The intense Filipino love/hate relationship with America
Sanne van Oosten
Last week, the American Embassy in Manila was flogged by protesters standing up against the planned American military intervention in the Philippines. Last November, the convoy of Hillary Clinton was bombarded with red paint by about 60 protesters. Still, when observing Filipino life, one would not conclude that Filipinos are in any way hateful towards America. In fact, they seem more loving towards America than any Asian country I have ever visited before.
If one reviews Filipino history, it is hard to understand where this love comes from. Right after the Philippines shook of Spanish rule, the Americans sailed in and started a three year war to take over power in the Philippines, only to offer independence in 1946 after bombing Manila to shreds. Bombing Manila was seen as collateral damage in getting the Japanese out of the way. After getting the Japanese out of the way, American colonial power moved even though America stayed present in the Philippines up to this day.
The subject of contemporary controversy, and the red paint splashing of Hillary Clinton, is the Visiting Forces Agreement instated in 1999. This allows the U.S. government to maintain authority over U.S. military employees charged with committing crimes in the Philippines. The U.S. can refuse to arrest accused employees, or may instead prosecute them under U.S. instead of Filipino law. In 2006, the US refused to hand over two Americans who were accused of rape to the Filipino courts so they could be tried for their crimes.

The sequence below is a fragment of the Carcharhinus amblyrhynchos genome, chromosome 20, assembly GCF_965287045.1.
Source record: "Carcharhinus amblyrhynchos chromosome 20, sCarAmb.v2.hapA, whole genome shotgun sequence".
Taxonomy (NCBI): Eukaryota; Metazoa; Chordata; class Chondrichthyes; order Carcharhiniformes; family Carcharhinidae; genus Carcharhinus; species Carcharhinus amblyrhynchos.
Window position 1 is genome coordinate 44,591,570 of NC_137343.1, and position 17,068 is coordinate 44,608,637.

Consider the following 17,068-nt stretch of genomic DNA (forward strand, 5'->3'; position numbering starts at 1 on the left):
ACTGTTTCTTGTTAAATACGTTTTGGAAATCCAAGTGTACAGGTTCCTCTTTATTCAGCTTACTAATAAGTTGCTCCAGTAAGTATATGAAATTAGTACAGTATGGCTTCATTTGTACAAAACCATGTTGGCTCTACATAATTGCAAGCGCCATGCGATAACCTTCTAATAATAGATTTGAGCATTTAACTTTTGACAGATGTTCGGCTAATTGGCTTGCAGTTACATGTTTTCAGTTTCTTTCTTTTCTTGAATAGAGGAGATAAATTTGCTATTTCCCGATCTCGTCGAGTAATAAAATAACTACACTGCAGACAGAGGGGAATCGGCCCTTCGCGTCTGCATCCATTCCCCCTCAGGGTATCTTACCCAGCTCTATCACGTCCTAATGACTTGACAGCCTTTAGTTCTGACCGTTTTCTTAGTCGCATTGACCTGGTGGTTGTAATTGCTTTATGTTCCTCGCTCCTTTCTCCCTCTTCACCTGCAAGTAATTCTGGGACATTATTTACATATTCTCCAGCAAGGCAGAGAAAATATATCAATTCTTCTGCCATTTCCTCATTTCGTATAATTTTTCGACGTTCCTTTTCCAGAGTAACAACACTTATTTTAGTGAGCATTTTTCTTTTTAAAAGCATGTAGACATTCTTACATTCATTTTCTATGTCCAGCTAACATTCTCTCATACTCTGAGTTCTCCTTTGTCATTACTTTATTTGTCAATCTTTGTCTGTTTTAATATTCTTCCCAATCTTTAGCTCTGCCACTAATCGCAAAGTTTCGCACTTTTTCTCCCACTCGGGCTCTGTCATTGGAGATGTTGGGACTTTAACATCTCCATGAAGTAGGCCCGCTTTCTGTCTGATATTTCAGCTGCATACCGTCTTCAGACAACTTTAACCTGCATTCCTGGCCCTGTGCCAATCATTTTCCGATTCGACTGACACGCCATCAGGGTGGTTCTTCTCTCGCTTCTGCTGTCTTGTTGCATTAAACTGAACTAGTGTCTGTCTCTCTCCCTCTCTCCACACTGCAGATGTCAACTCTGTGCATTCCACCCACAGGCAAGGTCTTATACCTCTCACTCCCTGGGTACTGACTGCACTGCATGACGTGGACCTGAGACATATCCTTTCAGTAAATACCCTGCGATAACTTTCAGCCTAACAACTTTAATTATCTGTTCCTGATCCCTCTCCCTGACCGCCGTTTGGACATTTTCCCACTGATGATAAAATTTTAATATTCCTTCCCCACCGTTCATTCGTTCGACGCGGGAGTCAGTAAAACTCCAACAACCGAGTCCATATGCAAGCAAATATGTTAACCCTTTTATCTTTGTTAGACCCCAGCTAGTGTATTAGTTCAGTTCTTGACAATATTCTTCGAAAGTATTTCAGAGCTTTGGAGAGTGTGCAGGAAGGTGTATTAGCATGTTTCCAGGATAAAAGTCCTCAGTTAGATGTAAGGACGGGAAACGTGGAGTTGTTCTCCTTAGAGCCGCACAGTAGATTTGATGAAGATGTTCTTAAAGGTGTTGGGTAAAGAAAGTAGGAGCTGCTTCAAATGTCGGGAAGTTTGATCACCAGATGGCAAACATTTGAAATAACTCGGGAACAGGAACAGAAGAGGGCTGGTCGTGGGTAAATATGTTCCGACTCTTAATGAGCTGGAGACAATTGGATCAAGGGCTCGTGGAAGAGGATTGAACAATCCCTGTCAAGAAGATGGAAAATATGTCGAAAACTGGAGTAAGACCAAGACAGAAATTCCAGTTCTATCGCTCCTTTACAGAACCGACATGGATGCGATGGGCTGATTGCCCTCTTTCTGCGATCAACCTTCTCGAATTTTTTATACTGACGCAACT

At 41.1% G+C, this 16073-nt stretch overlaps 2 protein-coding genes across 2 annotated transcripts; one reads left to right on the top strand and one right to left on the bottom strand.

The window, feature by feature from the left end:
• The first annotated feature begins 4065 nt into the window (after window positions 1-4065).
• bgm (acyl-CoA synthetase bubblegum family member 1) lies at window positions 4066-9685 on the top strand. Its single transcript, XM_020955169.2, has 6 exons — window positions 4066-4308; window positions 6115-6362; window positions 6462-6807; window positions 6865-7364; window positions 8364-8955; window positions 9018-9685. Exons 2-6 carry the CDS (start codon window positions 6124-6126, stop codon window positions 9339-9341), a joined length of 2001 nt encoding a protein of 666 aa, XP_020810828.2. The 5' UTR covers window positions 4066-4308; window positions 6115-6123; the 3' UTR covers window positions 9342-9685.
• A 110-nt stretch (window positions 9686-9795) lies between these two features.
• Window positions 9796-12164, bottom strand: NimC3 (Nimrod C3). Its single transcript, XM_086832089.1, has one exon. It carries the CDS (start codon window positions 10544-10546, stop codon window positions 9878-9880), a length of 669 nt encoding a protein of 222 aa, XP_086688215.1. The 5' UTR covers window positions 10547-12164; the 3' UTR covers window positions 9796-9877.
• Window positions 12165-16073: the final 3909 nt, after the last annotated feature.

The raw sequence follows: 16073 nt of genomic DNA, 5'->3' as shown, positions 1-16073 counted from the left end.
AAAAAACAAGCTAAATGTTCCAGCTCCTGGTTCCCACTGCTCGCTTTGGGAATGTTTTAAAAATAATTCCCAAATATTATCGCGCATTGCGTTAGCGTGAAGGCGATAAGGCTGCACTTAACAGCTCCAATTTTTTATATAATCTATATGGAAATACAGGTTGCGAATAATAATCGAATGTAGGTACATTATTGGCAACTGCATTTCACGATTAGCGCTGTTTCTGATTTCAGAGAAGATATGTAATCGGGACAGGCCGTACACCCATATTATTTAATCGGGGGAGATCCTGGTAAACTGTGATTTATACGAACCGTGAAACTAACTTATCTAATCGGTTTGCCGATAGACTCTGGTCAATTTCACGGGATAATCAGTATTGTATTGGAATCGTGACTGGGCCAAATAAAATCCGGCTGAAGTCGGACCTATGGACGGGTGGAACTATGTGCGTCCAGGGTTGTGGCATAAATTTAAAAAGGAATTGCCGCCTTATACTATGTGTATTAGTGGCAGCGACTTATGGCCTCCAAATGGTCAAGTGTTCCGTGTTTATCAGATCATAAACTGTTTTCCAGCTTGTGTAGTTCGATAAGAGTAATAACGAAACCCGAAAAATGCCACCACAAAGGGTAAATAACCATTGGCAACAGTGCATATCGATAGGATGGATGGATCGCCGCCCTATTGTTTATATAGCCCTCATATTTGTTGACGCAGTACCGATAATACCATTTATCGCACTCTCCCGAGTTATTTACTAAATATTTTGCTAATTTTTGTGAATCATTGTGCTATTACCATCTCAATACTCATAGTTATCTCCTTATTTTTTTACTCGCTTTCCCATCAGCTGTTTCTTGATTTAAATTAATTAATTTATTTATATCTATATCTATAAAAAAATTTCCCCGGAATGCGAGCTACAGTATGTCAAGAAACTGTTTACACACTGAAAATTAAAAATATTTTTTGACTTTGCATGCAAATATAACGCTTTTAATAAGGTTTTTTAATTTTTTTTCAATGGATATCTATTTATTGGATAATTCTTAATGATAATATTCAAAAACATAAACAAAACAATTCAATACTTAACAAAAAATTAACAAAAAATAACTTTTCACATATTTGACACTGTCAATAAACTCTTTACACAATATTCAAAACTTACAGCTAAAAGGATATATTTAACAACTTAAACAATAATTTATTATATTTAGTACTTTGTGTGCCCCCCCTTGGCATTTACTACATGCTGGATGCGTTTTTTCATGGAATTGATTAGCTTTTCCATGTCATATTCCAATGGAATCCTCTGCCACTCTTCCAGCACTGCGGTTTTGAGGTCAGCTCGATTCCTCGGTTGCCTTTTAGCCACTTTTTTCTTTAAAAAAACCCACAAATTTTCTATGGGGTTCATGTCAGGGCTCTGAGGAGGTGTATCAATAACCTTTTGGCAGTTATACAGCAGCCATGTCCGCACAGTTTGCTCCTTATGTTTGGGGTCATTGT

Still, I’ve never noticed so much copying of American culture in any other country outside America. American clothes, for instance, are widespread. One could posit that American clothes are everywhere as it is still the cultural hegemony of the world. One can spot t-shirts of American colleges and jeans all over the world, also in the Philippines. However, nowhere where I’ve been before I have noticed so many basketball jerseys on the streets, especially LA Lakers shirts. In Europe and the rest of Asia nobody would ever want to be caught dead in the basketball jersey unless they were actually on their way to shoot some hoops. And hoops they do shoot. Filipinos love playing basketball, unique in Asia, as football is predominant in the hearts and minds of most other Asians.
Another distinctive feature of American culture that is predominant in the Philippines is the music. Of course, American music is everywhere, also outside the Philippines. Lady Gaga, Flo Rida and Kelly Clarkson are heard out of speakers all over the world. But the only other place where I’ve heard the classic twang of country music outside of America is the Philippines. From old classics like Johnny Cash to newbies like Taylor Swift, Filipinos love country music. I’ve asked around as to why this is, but no one could answer this odd question of mine.
The most predominant way to observe American love in the Philippines is the nostalgic way Filipinos speak of the American colonial period. Before American bombers smashed Manila to smithereens, it was a cosmopolitan city, the Paris of Asia. Manila was the first place in Asia to view the newest Hollywood movies. The Philippines had the first Asian aircraft carrier ever, as many Filipinos have proudly cited to us. The Philippines show a unique attachment to the American period and contemporary culture, while despising the country for their current interference in the Philippines. As always, love and hate seem to be two sides of the same coin.